Playing games is not everyone’s cup of tea – or “pala kakkua” (a piece of cake) as we say in Finnish – but it’s certainly an effective learning strategy for those who enjoy it. I haven’t noticed any difference between children and adult learners in terms of the effectiveness of game-based learning. Adults might sometimes be surprised by how beneficial playing language games together with other students can be in terms of learning. Younger learners, on the other hand, are usually more open-minded for different teaching methods; they want to try new learning activities to see if they like them or not. Anyway, the feedback I often receive from adult learners is that they discovered or understood something new about the Finnish language when trying a different learning method as it gives them a new perspective to explore the topic. That’s why I want to encourage all students to try various learning methods. You never know if the new strategy motivates you to learn more!
I am starting four new Finnish courses for small groups in August:
Learn Finnish through games: adult beginners (CEFR A0-A1)
Learn Finnish through News: adult intermediate level (CEFR A1-A2)
Game Club: young Finns living abroad, ages 7-10
Media Club: young Finns living abroad, ages 11-15
The beginner course Learn Finnish through Games and the Game Club for young Finns abroad focus on game-based learning. Meet other Finnish learners and practise everyday vocabulary, useful phrases, and basic grammar through activating social games. In News Club and the intermediate course Learn Finnish through News, the learners are encouraged to explore the Finnish language through various multimedia texts. By learning strategies to read, understand, and discuss Finnish news, the students improve their multi-literacy and communication skills in Finnish. To discover new learning strategies, check out the new courses on my website!
The past three weeks were insanely busy. And yet, that was mainly because of staring at the wall and thinking in isolation. My job seeking in Melbourne had come to a deadlock and I soon started to lose my motivation for the whole thing. In addition to the fact that there were only a few teaching jobs open, it seemed to take forever for me to get the teaching license in Victoria. The paperwork started to feel like, as we say in Finnish, wading through a swamp when it turned out that the Swedish and Finnish authorities were unable to send the criminal checks straight to the Victorian authorities. I would still need to copy those papers, certify them by a chemist (isn’t that weird, eh?), scan them again and sent them to the Victorian Institute of Teaching. Like the paper circus wasn’t enough, my English would need to be improved in order to pass the ridiculously tricky language test which even some natives had reputedly failed. All in all, I needed a break from that project and instead, focus on something that would give me new motivation.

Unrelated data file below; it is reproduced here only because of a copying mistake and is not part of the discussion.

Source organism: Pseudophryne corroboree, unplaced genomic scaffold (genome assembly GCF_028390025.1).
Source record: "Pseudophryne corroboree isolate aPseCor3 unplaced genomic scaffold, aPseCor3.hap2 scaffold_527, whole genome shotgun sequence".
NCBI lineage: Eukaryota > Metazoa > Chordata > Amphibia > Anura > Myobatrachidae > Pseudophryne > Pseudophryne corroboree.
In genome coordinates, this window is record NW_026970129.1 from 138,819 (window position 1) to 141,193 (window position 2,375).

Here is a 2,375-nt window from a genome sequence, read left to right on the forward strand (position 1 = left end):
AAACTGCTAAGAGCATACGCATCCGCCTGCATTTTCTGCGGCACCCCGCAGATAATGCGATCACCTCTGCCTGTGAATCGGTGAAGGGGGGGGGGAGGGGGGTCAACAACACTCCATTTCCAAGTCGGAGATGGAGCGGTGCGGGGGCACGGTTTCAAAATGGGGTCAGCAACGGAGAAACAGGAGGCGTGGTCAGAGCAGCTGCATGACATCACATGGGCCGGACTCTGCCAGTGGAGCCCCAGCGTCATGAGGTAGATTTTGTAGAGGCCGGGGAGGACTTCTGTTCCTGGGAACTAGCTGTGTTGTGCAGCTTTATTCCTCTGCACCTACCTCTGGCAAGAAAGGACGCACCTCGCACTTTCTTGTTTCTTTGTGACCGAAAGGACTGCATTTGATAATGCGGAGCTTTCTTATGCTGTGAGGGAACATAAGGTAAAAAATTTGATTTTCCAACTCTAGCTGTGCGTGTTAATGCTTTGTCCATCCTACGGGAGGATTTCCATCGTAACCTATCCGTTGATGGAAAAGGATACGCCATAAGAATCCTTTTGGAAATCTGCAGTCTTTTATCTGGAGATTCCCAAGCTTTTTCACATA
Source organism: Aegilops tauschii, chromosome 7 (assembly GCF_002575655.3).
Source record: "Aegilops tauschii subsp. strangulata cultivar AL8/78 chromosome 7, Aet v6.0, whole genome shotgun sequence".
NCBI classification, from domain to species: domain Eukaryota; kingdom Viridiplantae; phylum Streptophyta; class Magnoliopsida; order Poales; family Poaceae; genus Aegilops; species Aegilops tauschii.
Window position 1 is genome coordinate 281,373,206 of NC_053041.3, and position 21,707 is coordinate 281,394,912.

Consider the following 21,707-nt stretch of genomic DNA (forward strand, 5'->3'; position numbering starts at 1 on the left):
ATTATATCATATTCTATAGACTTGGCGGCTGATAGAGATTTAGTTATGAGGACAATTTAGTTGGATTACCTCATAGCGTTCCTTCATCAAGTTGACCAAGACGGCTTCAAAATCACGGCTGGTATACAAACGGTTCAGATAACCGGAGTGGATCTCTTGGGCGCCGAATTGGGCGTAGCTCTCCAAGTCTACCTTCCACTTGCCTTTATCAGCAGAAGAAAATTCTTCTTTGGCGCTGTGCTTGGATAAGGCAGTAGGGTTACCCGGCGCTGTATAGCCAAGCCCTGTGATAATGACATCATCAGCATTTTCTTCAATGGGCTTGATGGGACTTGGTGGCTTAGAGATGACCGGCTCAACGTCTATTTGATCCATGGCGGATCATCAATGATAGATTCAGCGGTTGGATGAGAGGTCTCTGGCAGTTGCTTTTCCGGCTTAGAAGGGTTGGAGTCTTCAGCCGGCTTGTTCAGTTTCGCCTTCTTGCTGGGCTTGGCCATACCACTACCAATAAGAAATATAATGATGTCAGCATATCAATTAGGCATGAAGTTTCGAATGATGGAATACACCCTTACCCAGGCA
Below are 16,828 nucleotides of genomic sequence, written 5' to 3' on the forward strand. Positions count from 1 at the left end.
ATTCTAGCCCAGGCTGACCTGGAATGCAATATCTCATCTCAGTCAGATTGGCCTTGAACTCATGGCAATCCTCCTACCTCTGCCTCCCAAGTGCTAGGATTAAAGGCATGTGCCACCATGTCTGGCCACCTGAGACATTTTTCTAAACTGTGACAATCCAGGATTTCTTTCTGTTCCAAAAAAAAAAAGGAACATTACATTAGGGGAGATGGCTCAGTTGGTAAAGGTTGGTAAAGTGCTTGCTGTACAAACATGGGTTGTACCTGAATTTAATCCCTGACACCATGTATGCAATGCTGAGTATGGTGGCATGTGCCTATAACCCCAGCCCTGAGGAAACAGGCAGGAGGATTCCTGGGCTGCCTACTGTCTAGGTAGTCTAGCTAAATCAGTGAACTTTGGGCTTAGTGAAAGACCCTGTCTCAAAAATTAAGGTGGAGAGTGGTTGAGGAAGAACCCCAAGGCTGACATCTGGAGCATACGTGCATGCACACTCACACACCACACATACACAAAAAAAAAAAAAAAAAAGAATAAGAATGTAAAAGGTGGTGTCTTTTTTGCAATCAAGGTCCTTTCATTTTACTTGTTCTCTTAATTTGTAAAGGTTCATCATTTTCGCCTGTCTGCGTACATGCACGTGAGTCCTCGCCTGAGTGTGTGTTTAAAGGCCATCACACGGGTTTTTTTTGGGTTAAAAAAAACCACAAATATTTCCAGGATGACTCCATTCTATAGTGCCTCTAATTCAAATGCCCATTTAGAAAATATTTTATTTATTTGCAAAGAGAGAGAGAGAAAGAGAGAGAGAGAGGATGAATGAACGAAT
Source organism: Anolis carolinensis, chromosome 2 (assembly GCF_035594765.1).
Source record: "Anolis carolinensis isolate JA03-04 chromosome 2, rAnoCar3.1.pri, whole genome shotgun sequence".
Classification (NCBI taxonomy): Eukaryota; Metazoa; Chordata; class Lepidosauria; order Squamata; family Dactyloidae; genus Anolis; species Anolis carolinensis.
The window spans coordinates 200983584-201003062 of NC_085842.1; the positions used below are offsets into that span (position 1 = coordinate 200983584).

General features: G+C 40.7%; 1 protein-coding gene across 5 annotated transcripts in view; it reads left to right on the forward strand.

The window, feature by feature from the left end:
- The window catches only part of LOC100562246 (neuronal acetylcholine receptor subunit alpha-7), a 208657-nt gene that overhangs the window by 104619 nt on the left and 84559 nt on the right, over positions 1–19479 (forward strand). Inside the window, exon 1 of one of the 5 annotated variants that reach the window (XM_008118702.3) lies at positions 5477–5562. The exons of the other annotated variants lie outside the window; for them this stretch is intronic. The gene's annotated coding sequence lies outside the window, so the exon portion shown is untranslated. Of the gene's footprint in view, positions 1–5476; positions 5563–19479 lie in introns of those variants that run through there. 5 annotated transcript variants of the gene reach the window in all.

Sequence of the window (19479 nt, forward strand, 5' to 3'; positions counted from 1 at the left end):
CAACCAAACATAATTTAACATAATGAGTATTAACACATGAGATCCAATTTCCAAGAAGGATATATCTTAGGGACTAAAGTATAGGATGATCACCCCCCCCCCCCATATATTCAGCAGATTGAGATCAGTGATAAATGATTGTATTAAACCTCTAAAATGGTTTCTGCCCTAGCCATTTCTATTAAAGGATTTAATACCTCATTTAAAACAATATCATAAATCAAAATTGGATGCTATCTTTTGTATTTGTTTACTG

As for a good old motivator, teaching my native language Finnish and studying its unique logic has been my passionate hobby for years. I continued giving casual Finnish lessons during my travels, although, this time I did it online through a learning platform called JustLearn. With flexible working hours and usually quite little preparation required, tutoring worked perfectly during my travels. It had also been a great way to keep exploring other cultures the students represented, improve my online teaching skills as well as to stay connected to Finland.
But once I couldn’t continue traveling anymore (we all know why) and I decided to stay in Melbourne, I was becoming more interested in developing my Finnish lessons and explore the potential of online teaching during the global lockdown. So why not go full power and make it my living? That became a new motivator.
I researched possibilities to work as an online teacher for schools and companies or even together with other private online teachers but couldn’t find anything considerable. Such a shame! I think there should be more Finnish providers that would gather teachers to online teaching platforms. In fact, aren’t all the schools in Finland basically doing something like that now as the teachers work remotely? Maybe it could be something to develop and expand in the future. Meanwhile, I am jumping into something I thought I would never do: becoming a sole trader.
For me, going full power and jumping into the business world meant heaps of new skills to learn. I would highly recommend adding some of these basic skills of digital marketing and web designing to the national compulsory curriculum as it comprehensively improves not just IT skills and logical thinking but also communication and marketing skills, valuing and critical thinking as well as designing and esthetical thinking.
Step 1: Products